Reform, Financial Systems and Legal Frameworks
Edited by Thankom Gopinath Arun and John Turner
Chapter 8: Improving Corporate Governance of Banks: Issues and Experience from Bangladesh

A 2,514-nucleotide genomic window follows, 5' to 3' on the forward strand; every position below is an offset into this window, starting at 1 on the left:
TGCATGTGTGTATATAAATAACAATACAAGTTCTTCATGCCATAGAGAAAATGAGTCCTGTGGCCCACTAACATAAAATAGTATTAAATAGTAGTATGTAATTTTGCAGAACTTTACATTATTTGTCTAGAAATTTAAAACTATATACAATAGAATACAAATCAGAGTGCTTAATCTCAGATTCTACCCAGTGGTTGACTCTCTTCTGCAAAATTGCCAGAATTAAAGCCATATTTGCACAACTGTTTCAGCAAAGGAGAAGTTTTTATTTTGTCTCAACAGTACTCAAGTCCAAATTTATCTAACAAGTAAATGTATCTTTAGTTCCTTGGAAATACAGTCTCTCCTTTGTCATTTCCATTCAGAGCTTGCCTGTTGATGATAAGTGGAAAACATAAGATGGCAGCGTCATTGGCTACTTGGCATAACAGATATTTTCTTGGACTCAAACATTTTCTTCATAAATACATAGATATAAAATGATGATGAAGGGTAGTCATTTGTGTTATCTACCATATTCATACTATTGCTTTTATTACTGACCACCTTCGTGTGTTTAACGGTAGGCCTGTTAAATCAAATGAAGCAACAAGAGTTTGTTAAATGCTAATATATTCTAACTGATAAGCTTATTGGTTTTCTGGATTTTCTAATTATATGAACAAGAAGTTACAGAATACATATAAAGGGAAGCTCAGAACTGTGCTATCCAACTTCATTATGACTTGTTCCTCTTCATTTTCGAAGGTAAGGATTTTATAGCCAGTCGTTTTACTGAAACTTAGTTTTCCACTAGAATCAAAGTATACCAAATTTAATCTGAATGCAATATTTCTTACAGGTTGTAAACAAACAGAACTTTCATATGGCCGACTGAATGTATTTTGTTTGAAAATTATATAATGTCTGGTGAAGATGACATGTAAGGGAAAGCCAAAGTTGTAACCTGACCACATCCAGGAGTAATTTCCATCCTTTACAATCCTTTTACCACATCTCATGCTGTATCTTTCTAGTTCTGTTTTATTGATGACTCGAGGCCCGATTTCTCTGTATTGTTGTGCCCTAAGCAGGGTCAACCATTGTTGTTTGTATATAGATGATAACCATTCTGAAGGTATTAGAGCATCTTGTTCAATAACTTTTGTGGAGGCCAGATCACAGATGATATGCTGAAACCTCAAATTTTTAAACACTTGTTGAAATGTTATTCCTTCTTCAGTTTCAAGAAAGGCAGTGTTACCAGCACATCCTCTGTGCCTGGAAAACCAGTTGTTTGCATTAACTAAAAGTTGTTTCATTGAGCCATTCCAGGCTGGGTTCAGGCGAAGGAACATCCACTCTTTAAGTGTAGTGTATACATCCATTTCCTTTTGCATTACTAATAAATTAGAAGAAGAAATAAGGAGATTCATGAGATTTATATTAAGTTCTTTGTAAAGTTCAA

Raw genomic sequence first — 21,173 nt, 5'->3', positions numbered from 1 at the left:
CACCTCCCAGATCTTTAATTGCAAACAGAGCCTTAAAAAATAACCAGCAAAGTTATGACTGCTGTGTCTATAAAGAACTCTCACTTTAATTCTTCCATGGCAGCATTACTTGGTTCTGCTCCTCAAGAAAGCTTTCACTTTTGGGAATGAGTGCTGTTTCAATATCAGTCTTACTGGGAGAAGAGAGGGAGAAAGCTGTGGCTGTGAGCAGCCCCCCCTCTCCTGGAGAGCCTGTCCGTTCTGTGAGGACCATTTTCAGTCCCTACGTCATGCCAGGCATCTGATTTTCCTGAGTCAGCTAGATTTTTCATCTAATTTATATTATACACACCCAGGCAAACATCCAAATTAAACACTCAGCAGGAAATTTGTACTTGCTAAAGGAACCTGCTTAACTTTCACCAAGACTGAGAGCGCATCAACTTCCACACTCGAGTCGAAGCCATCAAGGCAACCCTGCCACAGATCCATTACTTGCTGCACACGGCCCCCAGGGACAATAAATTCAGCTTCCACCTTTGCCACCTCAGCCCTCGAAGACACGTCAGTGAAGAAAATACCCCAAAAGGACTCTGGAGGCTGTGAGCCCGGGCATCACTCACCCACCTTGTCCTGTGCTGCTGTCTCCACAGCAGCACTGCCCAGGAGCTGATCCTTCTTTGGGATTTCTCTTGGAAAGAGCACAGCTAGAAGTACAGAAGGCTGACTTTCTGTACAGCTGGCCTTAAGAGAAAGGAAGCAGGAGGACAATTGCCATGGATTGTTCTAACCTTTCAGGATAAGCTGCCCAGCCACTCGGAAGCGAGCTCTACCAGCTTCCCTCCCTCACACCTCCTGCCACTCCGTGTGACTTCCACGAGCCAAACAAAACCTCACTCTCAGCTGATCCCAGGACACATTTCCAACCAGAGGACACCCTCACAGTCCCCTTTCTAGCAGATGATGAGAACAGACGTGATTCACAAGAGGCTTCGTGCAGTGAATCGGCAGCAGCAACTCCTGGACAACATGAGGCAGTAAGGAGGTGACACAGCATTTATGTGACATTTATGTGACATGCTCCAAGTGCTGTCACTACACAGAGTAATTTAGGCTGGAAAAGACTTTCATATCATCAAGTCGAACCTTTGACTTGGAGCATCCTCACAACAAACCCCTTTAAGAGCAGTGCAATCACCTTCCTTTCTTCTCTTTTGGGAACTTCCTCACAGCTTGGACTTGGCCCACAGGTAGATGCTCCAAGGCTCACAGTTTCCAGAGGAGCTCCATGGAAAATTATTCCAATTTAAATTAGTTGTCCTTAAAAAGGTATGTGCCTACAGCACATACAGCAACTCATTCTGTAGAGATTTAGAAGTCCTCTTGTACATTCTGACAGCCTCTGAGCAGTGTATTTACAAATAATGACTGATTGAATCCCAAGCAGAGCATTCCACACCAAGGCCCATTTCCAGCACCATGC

M. Masrur Reaz INTRODUCTION Banks execute a crucial function of financial intermediation between savers and investors. Hence, it is essential for economies to develop efficient and stable banking sectors, and this need is particularly acute in developing countries. Having recognized the need, many developing countries have initiated financial reform measures in order to improve the efficiency of banking firms. Seminal studies by McKinnon (1973) and Shaw (1973) presented the theoretical arguments for the widespread adoption of financial reform measures, both authors strongly arguing that such reforms support the development of deeper financial systems which can, in turn, support economic growth. However, despite the implementation of rigorous financial sector reform measures, many argue that the results have been disappointing (Jalilian and Kirkpatrick, 2001). In many cases, a failure to recognize the imperfect characteristics of financial markets, and premature deregulation, has led to adverse consequences for the stability of the financial system itself (Brownbridge and Kirkpatrick, 2000). Hence, it is important to develop appropriate institutional mechanisms in advance of, or alongside, financial reform measures, which will ensure the smooth operation of liberalized financial systems. Since financial intermediaries gain total control of funds owned by depositors, mechanisms to mitigate moral hazard on the part of the intermediaries require particular attention. Corporate governance is considered to be one such institutional means that aims to align decision making in financial institutions with that of the best interest of their stakeholders. This chapter aims to highlight, using the case of the Bangladesh banking sector, issues that...
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